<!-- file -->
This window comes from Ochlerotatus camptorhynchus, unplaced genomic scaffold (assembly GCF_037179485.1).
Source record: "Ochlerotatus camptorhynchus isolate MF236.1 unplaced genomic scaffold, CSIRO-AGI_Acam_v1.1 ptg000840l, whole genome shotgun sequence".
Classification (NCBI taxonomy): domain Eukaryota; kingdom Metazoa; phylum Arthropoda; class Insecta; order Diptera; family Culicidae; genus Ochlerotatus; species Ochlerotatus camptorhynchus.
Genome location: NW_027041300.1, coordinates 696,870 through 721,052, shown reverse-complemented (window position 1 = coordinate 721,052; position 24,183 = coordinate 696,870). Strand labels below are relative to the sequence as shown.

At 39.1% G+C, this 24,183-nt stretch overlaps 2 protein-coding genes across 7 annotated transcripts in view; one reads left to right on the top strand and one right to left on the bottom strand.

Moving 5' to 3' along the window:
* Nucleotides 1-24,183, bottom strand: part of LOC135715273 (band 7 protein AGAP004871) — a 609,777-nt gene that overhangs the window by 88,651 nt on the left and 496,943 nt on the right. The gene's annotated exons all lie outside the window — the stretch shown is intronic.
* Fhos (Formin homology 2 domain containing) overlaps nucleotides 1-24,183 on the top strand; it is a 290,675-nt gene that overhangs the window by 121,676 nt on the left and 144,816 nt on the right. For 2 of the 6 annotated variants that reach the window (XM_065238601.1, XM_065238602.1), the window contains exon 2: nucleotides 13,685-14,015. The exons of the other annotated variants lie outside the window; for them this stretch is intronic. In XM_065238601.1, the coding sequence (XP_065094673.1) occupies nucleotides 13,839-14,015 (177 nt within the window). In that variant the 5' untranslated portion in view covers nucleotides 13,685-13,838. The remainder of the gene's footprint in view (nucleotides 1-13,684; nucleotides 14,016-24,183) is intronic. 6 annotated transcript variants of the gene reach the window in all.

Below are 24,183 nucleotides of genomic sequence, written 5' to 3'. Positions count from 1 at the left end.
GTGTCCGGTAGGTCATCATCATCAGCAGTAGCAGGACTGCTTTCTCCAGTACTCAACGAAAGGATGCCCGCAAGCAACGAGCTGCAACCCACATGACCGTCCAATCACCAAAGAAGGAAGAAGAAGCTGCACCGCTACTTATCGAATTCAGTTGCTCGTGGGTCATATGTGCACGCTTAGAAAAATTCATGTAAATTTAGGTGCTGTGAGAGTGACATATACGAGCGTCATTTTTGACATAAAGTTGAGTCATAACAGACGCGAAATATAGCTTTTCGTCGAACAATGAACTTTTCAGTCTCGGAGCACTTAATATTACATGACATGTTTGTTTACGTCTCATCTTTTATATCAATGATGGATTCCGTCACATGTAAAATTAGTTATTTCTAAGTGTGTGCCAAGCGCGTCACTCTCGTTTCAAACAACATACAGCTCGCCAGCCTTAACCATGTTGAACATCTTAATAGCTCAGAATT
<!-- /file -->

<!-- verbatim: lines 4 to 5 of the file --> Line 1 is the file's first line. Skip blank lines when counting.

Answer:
Genome location: NW_027041300.1, coordinates 696,870 through 721,052, shown reverse-complemented (window position 1 = coordinate 721,052; position 24,183 = coordinate 696,870). Strand labels below are relative to the sequence as shown.

At 39.1% G+C, this 24,183-nt stretch overlaps 2 protein-coding genes across 7 annotated transcripts in view; one reads left to right on the top strand and one right to left on the bottom strand.